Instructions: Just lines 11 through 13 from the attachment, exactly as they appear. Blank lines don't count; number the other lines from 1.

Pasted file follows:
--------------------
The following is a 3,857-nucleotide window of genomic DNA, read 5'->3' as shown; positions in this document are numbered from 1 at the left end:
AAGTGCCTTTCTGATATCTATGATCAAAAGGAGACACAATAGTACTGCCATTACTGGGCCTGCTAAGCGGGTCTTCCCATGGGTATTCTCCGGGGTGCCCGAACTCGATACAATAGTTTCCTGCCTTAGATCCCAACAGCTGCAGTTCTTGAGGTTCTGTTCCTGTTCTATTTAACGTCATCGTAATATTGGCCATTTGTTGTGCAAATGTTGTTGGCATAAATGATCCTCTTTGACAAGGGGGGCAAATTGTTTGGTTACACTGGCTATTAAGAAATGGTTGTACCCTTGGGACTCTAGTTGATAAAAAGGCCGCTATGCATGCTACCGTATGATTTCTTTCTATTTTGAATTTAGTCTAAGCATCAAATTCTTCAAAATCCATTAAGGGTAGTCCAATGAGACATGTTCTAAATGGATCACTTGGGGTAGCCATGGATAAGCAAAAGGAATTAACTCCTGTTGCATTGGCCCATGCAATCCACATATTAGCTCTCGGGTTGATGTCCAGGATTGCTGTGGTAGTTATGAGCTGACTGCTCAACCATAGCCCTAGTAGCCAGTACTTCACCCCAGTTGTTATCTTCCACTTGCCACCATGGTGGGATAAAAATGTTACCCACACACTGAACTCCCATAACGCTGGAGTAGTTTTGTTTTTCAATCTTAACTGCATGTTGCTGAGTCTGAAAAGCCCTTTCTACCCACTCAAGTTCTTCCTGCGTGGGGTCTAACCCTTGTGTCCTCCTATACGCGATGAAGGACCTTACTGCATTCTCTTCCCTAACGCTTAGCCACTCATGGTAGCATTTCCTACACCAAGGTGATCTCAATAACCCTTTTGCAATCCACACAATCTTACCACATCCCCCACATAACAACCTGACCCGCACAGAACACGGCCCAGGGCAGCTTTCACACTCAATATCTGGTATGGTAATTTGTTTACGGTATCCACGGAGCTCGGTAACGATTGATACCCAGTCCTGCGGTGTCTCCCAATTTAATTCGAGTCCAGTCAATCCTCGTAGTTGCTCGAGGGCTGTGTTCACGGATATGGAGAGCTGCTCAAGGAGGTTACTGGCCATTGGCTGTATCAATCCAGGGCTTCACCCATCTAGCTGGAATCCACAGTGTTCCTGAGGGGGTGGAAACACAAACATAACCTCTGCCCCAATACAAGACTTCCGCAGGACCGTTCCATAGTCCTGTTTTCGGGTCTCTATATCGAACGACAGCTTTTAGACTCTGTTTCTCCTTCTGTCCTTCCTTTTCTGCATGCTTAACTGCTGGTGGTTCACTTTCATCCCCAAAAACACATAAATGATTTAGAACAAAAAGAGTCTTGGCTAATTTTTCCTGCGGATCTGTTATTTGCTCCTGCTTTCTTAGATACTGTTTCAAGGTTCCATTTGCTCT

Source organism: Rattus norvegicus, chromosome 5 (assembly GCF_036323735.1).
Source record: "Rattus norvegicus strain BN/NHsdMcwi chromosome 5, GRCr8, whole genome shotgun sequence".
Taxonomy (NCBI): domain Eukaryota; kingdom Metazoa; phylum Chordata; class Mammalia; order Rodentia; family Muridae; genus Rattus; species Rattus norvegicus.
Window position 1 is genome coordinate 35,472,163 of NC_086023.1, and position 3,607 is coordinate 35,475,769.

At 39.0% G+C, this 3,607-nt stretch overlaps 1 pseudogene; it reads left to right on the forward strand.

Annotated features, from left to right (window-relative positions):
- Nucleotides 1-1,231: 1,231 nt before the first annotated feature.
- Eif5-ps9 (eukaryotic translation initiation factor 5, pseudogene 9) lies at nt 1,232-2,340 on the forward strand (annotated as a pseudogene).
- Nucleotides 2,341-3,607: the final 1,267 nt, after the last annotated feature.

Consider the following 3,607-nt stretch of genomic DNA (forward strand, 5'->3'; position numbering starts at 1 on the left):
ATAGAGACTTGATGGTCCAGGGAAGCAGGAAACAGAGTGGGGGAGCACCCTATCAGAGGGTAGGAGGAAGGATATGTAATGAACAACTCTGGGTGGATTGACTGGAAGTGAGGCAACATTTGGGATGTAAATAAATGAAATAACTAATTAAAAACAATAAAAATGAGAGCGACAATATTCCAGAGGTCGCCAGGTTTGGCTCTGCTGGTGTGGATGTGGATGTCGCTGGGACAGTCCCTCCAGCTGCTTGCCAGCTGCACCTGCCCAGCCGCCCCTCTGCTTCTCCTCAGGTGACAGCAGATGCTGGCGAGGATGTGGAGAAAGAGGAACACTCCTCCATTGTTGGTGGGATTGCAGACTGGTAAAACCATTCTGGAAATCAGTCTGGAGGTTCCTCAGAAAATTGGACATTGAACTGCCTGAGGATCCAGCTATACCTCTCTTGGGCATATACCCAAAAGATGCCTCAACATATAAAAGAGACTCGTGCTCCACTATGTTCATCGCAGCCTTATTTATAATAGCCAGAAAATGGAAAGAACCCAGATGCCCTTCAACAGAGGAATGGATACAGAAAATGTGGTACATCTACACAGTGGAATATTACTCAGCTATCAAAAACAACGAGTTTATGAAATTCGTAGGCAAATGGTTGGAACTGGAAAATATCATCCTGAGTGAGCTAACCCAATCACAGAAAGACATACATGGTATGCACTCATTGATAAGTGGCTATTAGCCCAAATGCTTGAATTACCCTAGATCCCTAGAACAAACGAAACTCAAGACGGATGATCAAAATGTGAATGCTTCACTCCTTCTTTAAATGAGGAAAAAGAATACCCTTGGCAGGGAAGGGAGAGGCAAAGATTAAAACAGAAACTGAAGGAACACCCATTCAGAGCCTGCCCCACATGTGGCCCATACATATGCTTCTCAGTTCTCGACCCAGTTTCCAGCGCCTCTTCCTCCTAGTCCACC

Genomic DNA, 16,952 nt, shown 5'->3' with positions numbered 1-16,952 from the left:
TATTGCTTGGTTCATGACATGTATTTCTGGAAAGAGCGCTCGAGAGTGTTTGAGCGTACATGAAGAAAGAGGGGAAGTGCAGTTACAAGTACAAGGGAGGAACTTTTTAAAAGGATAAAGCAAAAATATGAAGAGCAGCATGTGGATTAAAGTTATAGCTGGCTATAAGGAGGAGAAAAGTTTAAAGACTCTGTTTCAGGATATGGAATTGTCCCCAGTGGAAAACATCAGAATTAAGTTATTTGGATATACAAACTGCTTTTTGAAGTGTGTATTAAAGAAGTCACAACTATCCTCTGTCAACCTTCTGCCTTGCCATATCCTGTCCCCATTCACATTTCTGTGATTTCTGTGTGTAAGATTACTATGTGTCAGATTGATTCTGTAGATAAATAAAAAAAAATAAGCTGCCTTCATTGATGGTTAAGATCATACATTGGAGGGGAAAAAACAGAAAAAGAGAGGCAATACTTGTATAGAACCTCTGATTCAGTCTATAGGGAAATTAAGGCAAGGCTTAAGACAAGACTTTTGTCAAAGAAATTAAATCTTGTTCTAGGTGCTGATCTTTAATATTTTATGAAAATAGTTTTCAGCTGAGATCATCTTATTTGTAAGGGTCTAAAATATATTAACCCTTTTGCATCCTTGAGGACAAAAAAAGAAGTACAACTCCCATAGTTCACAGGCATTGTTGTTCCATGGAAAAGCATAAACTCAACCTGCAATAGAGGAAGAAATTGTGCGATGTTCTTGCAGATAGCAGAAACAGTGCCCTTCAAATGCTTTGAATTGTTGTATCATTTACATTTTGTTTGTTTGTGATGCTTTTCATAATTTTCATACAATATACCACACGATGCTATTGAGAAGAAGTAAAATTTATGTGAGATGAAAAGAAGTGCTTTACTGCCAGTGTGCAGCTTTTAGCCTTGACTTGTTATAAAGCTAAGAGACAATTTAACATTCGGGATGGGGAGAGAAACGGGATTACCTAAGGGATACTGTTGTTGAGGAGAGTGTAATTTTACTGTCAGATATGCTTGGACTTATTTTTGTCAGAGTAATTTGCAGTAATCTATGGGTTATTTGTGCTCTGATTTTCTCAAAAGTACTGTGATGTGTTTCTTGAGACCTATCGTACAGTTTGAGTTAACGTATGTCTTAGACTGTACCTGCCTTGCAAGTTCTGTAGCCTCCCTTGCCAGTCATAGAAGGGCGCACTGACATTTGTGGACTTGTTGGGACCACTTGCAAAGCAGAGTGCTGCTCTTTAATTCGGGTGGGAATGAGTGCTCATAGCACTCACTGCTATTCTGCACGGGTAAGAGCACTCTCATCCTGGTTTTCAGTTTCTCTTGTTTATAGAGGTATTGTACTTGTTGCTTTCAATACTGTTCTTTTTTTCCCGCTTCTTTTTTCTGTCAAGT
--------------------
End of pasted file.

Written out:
- Nucleotides 2,341-3,607: the final 1,267 nt, after the last annotated feature.

Consider the following 3,607-nt stretch of genomic DNA (forward strand, 5'->3'; position numbering starts at 1 on the left):
ATAGAGACTTGATGGTCCAGGGAAGCAGGAAACAGAGTGGGGGAGCACCCTATCAGAGGGTAGGAGGAAGGATATGTAATGAACAACTCTGGGTGGATTGACTGGAAGTGAGGCAACATTTGGGATGTAAATAAATGAAATAACTAATTAAAAACAATAAAAATGAGAGCGACAATATTCCAGAGGTCGCCAGGTTTGGCTCTGCTGGTGTGGATGTGGATGTCGCTGGGACAGTCCCTCCAGCTGCTTGCCAGCTGCACCTGCCCAGCCGCCCCTCTGCTTCTCCTCAGGTGACAGCAGATGCTGGCGAGGATGTGGAGAAAGAGGAACACTCCTCCATTGTTGGTGGGATTGCAGACTGGTAAAACCATTCTGGAAATCAGTCTGGAGGTTCCTCAGAAAATTGGACATTGAACTGCCTGAGGATCCAGCTATACCTCTCTTGGGCATATACCCAAAAGATGCCTCAACATATAAAAGAGACTCGTGCTCCACTATGTTCATCGCAGCCTTATTTATAATAGCCAGAAAATGGAAAGAACCCAGATGCCCTTCAACAGAGGAATGGATACAGAAAATGTGGTACATCTACACAGTGGAATATTACTCAGCTATCAAAAACAACGAGTTTATGAAATTCGTAGGCAAATGGTTGGAACTGGAAAATATCATCCTGAGTGAGCTAACCCAATCACAGAAAGACATACATGGTATGCACTCATTGATAAGTGGCTATTAGCCCAAATGCTTGAATTACCCTAGATCCCTAGAACAAACGAAACTCAAGACGGATGATCAAAATGTGAATGCTTCACTCCTTCTTTAAATGAGGAAAAAGAATACCCTTGGCAGGGAAGGGAGAGGCAAAGATTAAAACAGAAACTGAAGGAACACCCATTCAGAGCCTGCCCCACATGTGGCCCATACATATGCTTCTCAGTTCTCGACCCAGTTTCCAGCGCCTCTTCCTCCTAGTCCACC